DIY Bookkeeping in 3 Easy Steps (with Examples)


Posted 6 months ago in Bookkeeping
by Brad Hanks

You probably know at least one fact about bookkeeping already: it’s boring. Also, DIY bookkeeping can be a little intimidating.

Just be glad for computers. Bookkeepers used to hand write every transaction. They literally kept the books. Now, accounting software is a lot more forgiving of newbie mistakes than pen and paper.

DIY bookkeeping today can be broken into three easy steps that you can do at the end of every month: confirm transactions, reconcile bank statements, and run financial reports.

Step 1: Confirm transactions

Before you create financial statements for a certain time period, it’s important to assign your transactions for that time period to a category and verify that they’re accurate. If you entered every transaction manually, you could do this as you go. But, ideally, you’ll be importing transactions automatically from a bank data feed.

Here’s an example of what transactions look like in ZipBooks. The confirmed transactions have a green check mark on the right. Let’s take a look at one that isn’t confirmed yet.

Every accounting software program has a transactions list view where you can check to see if there are any unconfirmed transactions. You can see what this view looks like in ZipBooks below.

confirm transactions bookkeeping

The number of transactions you still need to confirm is in blue below the main menu on the left.

In ZipBooks’ version of DIY bookkeeping, you can tell the difference between a confirmed and unconfirmed transaction because confirmed transactions show up with a green check mark on the right hand side and unconfirmed transactions have a check mark outlined in grey.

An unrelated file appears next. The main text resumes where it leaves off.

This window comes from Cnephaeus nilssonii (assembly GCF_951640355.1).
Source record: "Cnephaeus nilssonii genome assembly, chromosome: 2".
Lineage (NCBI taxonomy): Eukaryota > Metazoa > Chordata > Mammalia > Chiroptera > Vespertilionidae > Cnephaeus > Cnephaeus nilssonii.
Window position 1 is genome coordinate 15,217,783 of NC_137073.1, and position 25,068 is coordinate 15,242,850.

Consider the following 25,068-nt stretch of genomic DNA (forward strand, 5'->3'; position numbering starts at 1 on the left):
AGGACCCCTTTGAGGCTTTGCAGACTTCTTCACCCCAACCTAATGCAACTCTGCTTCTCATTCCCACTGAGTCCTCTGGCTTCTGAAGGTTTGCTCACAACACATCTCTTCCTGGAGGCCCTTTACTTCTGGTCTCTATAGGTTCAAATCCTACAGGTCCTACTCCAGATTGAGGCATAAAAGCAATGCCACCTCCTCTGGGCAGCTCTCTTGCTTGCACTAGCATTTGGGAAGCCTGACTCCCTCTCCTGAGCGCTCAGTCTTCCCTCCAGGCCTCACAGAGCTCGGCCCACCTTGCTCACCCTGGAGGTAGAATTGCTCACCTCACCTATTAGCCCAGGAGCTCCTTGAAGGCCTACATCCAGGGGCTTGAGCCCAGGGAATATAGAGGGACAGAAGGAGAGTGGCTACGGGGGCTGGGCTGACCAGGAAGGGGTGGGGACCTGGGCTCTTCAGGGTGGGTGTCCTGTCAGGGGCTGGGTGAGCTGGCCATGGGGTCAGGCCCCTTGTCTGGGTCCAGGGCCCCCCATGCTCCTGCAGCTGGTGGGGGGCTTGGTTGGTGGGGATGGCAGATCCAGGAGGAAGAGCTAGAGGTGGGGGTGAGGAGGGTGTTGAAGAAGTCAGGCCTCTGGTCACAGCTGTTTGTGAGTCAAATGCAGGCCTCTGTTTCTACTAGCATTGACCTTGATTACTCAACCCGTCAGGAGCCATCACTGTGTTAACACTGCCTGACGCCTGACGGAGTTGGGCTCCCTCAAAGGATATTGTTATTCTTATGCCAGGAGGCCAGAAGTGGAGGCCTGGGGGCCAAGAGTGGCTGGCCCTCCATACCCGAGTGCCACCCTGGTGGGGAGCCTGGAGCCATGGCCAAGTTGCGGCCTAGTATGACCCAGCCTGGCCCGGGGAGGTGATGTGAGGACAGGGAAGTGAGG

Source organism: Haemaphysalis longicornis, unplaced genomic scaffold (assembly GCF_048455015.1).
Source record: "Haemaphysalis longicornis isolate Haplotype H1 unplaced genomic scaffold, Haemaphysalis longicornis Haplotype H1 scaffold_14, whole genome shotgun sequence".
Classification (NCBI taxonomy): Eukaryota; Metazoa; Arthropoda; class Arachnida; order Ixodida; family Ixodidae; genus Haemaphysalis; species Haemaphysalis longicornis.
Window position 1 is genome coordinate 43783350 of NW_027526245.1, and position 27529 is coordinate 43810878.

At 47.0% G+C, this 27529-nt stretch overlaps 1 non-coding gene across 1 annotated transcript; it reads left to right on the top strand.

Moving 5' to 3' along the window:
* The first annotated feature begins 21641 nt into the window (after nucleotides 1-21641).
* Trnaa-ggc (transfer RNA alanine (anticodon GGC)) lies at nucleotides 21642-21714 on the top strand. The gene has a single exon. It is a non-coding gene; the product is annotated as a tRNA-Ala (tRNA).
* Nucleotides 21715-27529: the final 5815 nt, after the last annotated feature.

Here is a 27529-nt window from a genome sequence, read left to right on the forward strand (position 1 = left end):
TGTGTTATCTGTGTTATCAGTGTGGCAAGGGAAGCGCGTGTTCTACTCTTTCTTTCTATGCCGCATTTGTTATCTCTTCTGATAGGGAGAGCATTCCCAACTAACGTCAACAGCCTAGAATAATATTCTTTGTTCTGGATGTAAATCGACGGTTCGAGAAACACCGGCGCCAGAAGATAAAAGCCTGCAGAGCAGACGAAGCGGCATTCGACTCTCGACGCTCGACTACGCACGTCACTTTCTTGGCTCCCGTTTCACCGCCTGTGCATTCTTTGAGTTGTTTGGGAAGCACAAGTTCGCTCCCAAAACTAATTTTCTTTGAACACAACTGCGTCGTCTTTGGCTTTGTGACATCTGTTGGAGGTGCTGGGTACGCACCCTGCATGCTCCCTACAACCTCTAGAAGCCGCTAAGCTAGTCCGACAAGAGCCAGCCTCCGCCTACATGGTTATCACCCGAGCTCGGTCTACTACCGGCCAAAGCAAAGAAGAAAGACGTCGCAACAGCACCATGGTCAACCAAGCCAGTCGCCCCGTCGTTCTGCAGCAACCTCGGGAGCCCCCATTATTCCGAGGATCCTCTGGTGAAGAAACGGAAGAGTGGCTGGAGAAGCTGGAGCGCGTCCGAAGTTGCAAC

Transaction confirmation checklist

Once you’ve changed filters to show only confirmed check marks, you can go through transactions one by one. Here’s what we’re looking for:

Name: Check to make sure you recognize the vendor or merchant name.

Amount: Check the amount to make sure that it’s what you expected.

Date: Check for duplicate amounts with different dates for one transaction. This can happen if you recorded a transaction manually that also gets imported later from your bank account. In ZipBooks, you can consolidate both transactions into one by selecting each transaction and clicking the “Match” button.

Category: Categorize each transaction to make sure your reports are accurate. For example, a phone bill would be assigned to Expenses > Office expenses.

Once you’ve categorized and confirmed each transaction, you’ll want to make sure you didn’t miss anything before you officially close out the books at the end of the month.

Step 2: Reconcile bank statements

You have (at least) two records of your bank accounts. One record of your bank account will exist in your accounting software. The other record will be a digital or physical copy of your bank statement. Reconciliation is the process you go through to make sure that the balances match.

bookkeeping / bank reconciliation

Common reasons numbers don’t add up

If the balances match, you can move on to generating your end-of-month reports. Otherwise, you’ll need to spend a little time figuring out where the discrepancies are. Here are three common things to check for:

Missing / duplicate transactions: Calculate the difference between the balance showing on your bank statement and your accounting program. It might be a clue as to where you should start looking for an error.

Human error: In some cases you will have to manually correct data that results in an erroneous amount. It’s also possible that you confirmed a transaction that wasn’t correct. For example, two numbers in the amount might be transposed.

Missing fees: If a client pays for an invoice with a credit card, make sure to split the payment between the amount that you keep and the expense that you have to pay to the credit card processor. (Shameless plug: ZipBooks Payments automatically does that for you.)

Once you’ve tracked down all your money and your bank account statement is reconciled against your financial records, you’re ready to start creating financial reports for the month.

Step 3: Run financial reports

Financial reports can show how business profitability changes over time (income statement) and what your business is currently worth (balance sheet).

DIY bookkeeping financial reports

ZipBooks also includes a report to show you who owes you money (accounts receivable report), what taxes you’ve collected in the course of running your business (taxes invoiced), and an expense report so you know which business expenses are deductible based on the qualifying category.

If you don’t already have a ZipBooks account, you can get started here.


About Brad

Brad Hanks is in charge of Growth at ZipBooks.